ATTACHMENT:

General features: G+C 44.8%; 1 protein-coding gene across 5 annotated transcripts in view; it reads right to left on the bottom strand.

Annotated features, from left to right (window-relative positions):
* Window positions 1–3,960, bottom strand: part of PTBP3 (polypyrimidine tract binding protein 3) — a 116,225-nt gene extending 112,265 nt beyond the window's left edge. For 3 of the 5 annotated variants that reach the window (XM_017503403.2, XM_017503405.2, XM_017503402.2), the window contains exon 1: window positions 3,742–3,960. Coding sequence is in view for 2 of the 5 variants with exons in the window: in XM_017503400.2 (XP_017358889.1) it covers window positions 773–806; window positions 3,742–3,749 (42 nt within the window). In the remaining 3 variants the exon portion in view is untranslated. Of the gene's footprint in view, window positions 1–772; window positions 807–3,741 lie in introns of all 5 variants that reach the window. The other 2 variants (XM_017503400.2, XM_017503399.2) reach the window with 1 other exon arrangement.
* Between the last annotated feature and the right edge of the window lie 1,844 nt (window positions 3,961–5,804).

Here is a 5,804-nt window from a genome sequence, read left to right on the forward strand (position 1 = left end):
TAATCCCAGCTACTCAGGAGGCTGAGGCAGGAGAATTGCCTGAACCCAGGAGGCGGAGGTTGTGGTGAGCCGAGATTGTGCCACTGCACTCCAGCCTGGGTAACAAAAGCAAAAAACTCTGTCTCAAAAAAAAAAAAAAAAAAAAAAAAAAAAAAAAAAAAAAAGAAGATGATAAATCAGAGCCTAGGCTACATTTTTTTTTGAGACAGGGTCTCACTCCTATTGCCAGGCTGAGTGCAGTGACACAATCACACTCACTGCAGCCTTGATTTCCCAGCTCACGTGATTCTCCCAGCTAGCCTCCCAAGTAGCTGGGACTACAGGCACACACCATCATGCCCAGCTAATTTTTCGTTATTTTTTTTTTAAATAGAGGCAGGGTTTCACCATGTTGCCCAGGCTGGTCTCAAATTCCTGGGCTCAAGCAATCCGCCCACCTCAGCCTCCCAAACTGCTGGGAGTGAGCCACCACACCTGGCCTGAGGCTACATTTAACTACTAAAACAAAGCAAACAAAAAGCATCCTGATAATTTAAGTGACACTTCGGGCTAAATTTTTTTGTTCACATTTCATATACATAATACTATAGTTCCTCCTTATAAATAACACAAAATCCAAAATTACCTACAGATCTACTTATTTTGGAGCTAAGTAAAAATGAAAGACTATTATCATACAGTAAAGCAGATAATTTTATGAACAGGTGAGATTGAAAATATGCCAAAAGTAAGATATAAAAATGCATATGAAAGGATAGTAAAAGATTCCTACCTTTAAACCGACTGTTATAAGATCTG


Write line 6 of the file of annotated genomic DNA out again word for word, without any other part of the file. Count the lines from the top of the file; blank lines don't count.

TAATCCCAGCTACTCAGGAGGCTGAGGCAGGAGAATTGCCTGAACCCAGGAGGCGGAGGTTGTGGTGAGCCGAGATTGTGCCACTGCACTCCAGCCTGGGTAACAAAAGCAAAAAACTCTGTCTCAAAAAAAAAAAAAAAAAAAAAAAAAAAAAAAAAAAAAAAGAAGATGATAAATCAGAGCCTAGGCTACATTTTTTTTTGAGACAGGGTCTCACTCCTATTGCCAGGCTGAGTGCAGTGACACAATCACACTCACTGCAGCCTTGATTTCCCAGCTCACGTGATTCTCCCAGCTAGCCTCCCAAGTAGCTGGGACTACAGGCACACACCATCATGCCCAGCTAATTTTTCGTTATTTTTTTTTTAAATAGAGGCAGGGTTTCACCATGTTGCCCAGGCTGGTCTCAAATTCCTGGGCTCAAGCAATCCGCCCACCTCAGCCTCCCAAACTGCTGGGAGTGAGCCACCACACCTGGCCTGAGGCTACATTTAACTACTAAAACAAAGCAAACAAAAAGCATCCTGATAATTTAAGTGACACTTCGGGCTAAATTTTTTTGTTCACATTTCATATACATAATACTATAGTTCCTCCTTATAAATAACACAAAATCCAAAATTACCTACAGATCTACTTATTTTGGAGCTAAGTAAAAATGAAAGACTATTATCATACAGTAAAGCAGATAATTTTATGAACAGGTGAGATTGAAAATATGCCAAAAGTAAGATATAAAAATGCATATGAAAGGATAGTAAAAGATTCCTACCTTTAAACCGACTGTTATAAGATCTG